SHOWCASING technology that will help farmers and growers create less greenhouse gas emissions, and produce great food in a changing climate, was the impetus behind a special workshop held in the Adelaide Hills last week.
The half-day agrifood tech conference, convened by Peter Wren-Hilton, was among a few being held across Australia in the lead up to the Pre-2035 Oceania Summit in Auckland, New Zealand, in October.
Mr Wren-Hilton, Agritech NZ, said the SA event was similar to how the summit would be run - designed to bring different key stakeholders, including industry, government, research, start-ups and investors, together to showcase science, research and technologies being developed to help address climate challenges in the Oceania region.
"There isn't a single silver bullet to fixing our climate change problem, it will require the work of many people," he said.
"More collaboration within the region will help accelerate the research necessary to address what is a long-term issue for mankind."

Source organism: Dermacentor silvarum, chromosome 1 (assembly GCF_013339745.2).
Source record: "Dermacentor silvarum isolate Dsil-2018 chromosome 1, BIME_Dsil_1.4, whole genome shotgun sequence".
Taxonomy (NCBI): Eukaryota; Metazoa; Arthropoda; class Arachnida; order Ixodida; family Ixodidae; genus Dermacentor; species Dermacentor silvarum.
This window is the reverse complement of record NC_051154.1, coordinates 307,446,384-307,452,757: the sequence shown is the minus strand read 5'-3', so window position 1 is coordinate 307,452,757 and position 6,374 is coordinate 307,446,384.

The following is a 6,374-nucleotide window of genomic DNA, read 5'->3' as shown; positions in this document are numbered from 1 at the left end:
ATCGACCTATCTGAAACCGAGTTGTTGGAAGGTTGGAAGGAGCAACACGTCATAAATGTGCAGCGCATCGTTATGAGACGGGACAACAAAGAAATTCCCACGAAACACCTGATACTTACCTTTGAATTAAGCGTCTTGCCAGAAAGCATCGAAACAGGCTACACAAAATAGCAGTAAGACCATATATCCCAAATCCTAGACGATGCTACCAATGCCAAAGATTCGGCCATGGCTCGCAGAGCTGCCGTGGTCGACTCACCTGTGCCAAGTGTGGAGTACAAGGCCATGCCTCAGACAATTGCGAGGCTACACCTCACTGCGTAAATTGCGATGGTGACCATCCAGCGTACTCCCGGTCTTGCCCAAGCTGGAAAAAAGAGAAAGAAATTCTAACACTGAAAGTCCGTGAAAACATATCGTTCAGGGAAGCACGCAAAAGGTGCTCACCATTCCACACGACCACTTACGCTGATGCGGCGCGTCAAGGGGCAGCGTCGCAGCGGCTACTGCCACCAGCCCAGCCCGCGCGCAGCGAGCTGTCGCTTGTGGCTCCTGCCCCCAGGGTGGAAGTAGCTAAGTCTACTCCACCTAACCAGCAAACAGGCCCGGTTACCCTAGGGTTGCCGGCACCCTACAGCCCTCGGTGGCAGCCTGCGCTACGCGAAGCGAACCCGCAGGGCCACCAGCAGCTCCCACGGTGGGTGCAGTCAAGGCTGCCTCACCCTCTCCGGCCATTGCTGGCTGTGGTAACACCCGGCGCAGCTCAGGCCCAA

Among the guest speakers at the workshop at Hahndorf were sustainability advocate and environmental scientist Tim Jarvis from the Forktree Project on the Fleurieu Peninsula, where they are re-establishing native vegetation and native groundcover on a 53-hectare farm with a focus on carbon sequestration.
He also talked about his recent travels to Antarctica, where he witnessed first-hand how climate change and rising temperatures were affecting the region.
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"Antarctica is an incredible litmus paper as to what we are doing to the planet - the western part of the Antarctic ice cap, where I was, contains seven metres of global sea level rise on its own," he said.
"It's not all going to melt tomorrow, but suffice to say we are very concerned."
Mr Jarvis said the opportunities to reduce human impact were "compelling".
Other presentations at the workshop included an update on CH4 Australia's seaweed for sustainable livestock feed project; SARDI's new Go Fish project, which aims to make high value products, such as fertiliser and proteins, out of food waste; solar technology, composting and regenerative ag projects at AAM poultry farms across SA; and the progress of local Plant Protein and Hydrogen hubs.
Mr Wren-Hilton hoped some of these great SA-based initiatives would go on to be showcased at the summit in Auckland later this year.
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